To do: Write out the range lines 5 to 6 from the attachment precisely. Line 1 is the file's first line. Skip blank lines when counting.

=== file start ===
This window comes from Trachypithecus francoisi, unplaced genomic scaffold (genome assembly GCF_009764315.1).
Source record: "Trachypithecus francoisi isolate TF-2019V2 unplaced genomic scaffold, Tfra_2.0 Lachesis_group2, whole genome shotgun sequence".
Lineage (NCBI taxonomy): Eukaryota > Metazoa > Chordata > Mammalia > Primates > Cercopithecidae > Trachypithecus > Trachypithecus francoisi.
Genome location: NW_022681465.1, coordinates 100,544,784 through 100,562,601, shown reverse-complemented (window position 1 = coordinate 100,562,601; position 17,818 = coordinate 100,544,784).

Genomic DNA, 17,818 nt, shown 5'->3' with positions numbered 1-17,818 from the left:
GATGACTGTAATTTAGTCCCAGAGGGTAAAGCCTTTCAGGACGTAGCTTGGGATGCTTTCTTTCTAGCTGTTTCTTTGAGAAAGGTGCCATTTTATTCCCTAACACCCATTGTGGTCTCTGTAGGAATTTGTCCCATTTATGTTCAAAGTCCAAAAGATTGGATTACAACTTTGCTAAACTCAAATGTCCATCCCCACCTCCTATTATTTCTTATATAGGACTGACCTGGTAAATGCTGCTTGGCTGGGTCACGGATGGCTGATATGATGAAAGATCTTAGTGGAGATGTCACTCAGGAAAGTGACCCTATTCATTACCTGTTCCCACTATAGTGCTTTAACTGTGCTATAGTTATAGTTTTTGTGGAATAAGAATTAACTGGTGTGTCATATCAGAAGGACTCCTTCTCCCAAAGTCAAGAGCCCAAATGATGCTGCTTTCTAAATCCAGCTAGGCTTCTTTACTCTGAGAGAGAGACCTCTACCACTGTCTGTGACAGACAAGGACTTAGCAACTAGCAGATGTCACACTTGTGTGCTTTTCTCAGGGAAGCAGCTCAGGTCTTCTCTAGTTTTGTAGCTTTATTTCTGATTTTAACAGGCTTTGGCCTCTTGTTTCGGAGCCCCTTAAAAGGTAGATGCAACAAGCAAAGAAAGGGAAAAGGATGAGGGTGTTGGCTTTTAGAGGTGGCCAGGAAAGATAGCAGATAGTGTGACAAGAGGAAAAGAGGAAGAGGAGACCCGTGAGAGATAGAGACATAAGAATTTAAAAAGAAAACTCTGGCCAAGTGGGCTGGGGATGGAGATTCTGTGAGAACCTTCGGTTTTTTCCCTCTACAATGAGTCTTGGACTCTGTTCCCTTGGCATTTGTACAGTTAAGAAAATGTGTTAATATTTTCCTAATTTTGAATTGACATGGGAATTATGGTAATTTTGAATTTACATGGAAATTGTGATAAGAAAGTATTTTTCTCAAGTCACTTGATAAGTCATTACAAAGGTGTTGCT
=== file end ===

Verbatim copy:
Genomic DNA, 17,818 nt, shown 5'->3' with positions numbered 1-17,818 from the left:
GATGACTGTAATTTAGTCCCAGAGGGTAAAGCCTTTCAGGACGTAGCTTGGGATGCTTTCTTTCTAGCTGTTTCTTTGAGAAAGGTGCCATTTTATTCCCTAACACCCATTGTGGTCTCTGTAGGAATTTGTCCCATTTATGTTCAAAGTCCAAAAGATTGGATTACAACTTTGCTAAACTCAAATGTCCATCCCCACCTCCTATTATTTCTTATATAGGACTGACCTGGTAAATGCTGCTTGGCTGGGTCACGGATGGCTGATATGATGAAAGATCTTAGTGGAGATGTCACTCAGGAAAGTGACCCTATTCATTACCTGTTCCCACTATAGTGCTTTAACTGTGCTATAGTTATAGTTTTTGTGGAATAAGAATTAACTGGTGTGTCATATCAGAAGGACTCCTTCTCCCAAAGTCAAGAGCCCAAATGATGCTGCTTTCTAAATCCAGCTAGGCTTCTTTACTCTGAGAGAGAGACCTCTACCACTGTCTGTGACAGACAAGGACTTAGCAACTAGCAGATGTCACACTTGTGTGCTTTTCTCAGGGAAGCAGCTCAGGTCTTCTCTAGTTTTGTAGCTTTATTTCTGATTTTAACAGGCTTTGGCCTCTTGTTTCGGAGCCCCTTAAAAGGTAGATGCAACAAGCAAAGAAAGGGAAAAGGATGAGGGTGTTGGCTTTTAGAGGTGGCCAGGAAAGATAGCAGATAGTGTGACAAGAGGAAAAGAGGAAGAGGAGACCCGTGAGAGATAGAGACATAAGAATTTAAAAAGAAAACTCTGGCCAAGTGGGCTGGGGATGGAGATTCTGTGAGAACCTTCGGTTTTTTCCCTCTACAATGAGTCTTGGACTCTGTTCCCTTGGCATTTGTACAGTTAAGAAAATGTGTTAATATTTTCCTAATTTTGAATTGACATGGGAATTATGGTAATTTTGAATTTACATGGAAATTGTGATAAGAAAGTATTTTTCTCAAGTCACTTGATAAGTCATTACAAAGGTGTTGCT